Viktring Abbey is a former Cistercian monastery established in 1142 by Cistercian monks from Villers-Bettnach Abbey in the Duchy of Lorraine. Its lands were probably a gift of Count Bernhard of Spanheim-Marburg (Maribor), brother of Duke Engelbert of Carinthia, and his wife Kunigunde, daughter of Margrave Ottokar II of Styria. As early as 13 May in the following year the first abbot, Eberhard, was consecrated. The abbey church was dedicated 60 years later by Eberhard of Regensburg, Archbishop of Salzburg, in 1202.
In 1234 the Carinthian duke Bernhard von Spanheim founded Landstrass Abbey, latterly also known as Kostanjevica Abbey, a daughter house of Viktring in the March of Carniola, in the modern Kostanjevica in Slovenia.
The most notable abbot was the chronicler John of Viktring, confidant of Duke Henry of Bohemia, who assumed his office in 1312. Under Abbot Johannes II in 1411 the greater part of Viktring Abbey burnt down. Vigorous re-building in the abbey and the parishes belonging to it was however made possible by decree of the Cistercian General Chapter. In 1447 the German king Frederick III of Habsburg presented the abbey church with an altar.
Viktring Abbey was dissolved during the rationalist reforms of Emperor Joseph II by decree of 19 May 1786. The parish of Stift Viktring retained possession only of the church and the former priest's house. The altar was removed to St. Bernard's Abbey in Wiener Neustadt, and when that was merged into Heiligenkreuz Abbey in 1885, sold to St. Stephen's Cathedral, Vienna, where it is to be seen opposite Emperor Frederick's tomb.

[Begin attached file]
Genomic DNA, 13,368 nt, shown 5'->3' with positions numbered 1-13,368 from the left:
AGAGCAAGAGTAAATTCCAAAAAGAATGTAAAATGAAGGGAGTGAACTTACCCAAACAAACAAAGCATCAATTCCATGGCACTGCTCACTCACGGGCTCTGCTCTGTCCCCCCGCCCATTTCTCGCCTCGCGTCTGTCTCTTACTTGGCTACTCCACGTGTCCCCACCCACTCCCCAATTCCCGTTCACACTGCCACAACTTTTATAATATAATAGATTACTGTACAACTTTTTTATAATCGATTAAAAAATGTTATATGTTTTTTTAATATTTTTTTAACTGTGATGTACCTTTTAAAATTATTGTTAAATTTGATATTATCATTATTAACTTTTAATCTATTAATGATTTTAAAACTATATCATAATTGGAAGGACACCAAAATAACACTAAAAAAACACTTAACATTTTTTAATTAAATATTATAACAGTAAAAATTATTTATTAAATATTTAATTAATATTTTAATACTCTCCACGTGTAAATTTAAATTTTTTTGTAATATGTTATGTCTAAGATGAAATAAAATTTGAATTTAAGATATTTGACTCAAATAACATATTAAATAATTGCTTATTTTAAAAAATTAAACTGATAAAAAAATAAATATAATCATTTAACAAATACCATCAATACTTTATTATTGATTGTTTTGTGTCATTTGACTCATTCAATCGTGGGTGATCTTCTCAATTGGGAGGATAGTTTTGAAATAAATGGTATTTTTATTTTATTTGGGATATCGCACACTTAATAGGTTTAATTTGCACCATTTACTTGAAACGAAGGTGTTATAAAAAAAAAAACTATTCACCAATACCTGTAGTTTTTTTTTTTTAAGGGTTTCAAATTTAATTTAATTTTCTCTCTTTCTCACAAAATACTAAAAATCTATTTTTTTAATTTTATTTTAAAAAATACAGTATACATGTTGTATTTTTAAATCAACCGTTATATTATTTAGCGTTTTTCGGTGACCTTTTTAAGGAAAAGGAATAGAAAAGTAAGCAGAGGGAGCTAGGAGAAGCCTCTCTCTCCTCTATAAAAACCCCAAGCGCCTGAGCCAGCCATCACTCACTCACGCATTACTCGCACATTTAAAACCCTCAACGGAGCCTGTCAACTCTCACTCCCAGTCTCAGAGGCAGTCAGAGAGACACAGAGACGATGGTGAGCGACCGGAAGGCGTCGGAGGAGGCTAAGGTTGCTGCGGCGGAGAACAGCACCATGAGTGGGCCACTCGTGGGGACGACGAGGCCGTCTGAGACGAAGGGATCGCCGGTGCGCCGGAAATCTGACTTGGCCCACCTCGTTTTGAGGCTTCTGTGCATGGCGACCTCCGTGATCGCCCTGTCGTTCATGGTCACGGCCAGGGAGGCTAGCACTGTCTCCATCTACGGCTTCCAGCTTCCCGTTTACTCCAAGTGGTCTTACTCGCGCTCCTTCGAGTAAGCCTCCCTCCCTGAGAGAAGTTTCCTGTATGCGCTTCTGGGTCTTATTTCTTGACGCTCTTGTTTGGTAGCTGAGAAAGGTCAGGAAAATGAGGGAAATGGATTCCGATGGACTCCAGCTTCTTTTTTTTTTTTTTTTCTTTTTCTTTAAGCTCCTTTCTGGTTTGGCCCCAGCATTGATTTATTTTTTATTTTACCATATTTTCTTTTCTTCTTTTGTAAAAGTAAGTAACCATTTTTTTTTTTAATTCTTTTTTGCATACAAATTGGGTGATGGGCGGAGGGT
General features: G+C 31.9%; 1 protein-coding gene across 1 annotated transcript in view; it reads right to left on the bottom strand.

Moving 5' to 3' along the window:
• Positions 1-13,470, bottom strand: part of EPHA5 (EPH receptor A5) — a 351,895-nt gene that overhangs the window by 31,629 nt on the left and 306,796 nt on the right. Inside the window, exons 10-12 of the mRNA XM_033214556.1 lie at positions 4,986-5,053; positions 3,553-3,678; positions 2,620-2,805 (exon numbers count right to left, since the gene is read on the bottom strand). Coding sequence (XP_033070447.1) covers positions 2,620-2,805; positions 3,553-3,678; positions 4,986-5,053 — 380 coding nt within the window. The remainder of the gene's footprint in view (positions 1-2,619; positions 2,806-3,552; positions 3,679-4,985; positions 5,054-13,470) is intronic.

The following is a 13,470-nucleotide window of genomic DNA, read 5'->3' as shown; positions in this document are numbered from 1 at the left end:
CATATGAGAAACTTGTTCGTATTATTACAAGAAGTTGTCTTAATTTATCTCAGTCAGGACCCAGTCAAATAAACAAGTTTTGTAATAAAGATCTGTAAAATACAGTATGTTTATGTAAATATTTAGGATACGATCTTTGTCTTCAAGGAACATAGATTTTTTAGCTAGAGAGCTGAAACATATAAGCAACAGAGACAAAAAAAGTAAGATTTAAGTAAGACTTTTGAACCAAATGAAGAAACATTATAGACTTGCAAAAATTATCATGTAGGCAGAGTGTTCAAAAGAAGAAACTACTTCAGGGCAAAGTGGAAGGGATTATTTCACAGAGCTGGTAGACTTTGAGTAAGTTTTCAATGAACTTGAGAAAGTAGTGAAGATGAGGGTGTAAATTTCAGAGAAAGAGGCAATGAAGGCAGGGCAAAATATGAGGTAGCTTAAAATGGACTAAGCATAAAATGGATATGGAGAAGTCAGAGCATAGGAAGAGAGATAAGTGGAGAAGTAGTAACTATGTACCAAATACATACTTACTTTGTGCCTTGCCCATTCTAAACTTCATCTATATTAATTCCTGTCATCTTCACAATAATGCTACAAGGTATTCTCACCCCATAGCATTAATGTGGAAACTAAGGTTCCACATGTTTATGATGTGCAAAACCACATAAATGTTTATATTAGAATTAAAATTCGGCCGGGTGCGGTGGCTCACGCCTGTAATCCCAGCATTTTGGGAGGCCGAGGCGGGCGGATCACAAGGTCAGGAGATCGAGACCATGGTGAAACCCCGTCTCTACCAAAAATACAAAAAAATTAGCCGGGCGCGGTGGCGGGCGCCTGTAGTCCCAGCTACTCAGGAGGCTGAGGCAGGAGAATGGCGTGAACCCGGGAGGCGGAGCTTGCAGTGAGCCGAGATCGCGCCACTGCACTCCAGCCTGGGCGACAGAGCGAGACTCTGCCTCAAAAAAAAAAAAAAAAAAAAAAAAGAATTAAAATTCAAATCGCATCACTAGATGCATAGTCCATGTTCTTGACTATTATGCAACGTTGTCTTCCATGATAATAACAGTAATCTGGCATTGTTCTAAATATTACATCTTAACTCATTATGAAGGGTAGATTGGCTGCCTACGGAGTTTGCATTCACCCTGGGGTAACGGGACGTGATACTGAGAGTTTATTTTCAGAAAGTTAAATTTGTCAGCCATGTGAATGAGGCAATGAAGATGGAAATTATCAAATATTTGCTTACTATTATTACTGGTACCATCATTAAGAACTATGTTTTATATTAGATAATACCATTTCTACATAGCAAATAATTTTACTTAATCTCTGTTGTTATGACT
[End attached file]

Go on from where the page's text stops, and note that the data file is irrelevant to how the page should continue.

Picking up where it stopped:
Part of the premises and lands were bought at auction in 1788 by the brothers Johann and Christoph Moro, who set up a textile factory here. In 1796 they succeeded in acquiring a long lease of the lordship of Viktring. The rise of the firm 'Gebrüder Moro' was spectacular; in 1816 the Austrian Emperor Francis I of Habsburg visited the factory with his wife Caroline Augusta of Bavaria. The firm painstakingly cultivated its connections to the Imperial family, and received further visits in 1850 and 1852 from Emperor Franz Joseph.
By 1897 the Moro family had acquired the entire monastery and its rights. In 1925 Adeline von Botka, the last surviving member of the family, sold the textile factory 'Gebrüder Moro' to Baron Josef Aichelburg-Zosenegg. In 1942 he committed suicide, and the company was taken over by the 'Hamburger Aero-Maschinen- und Werkzeugfabrik'. In 1956 the Reichmann company acquired the concern, but went out of business ten years later.
In 1970 the Austrian government bought the buildings and set up a secondary school here in 1977. In 1999 the official opening of the BRG Klagenfurt-Viktring, well known for its specialisation in musical education, took place.References:
The Mosque–Cathedral of Córdoba, also known as the Great Mosque of Córdoba and the Mezquita is regarded as one of the most accomplished monuments of Moorish architecture.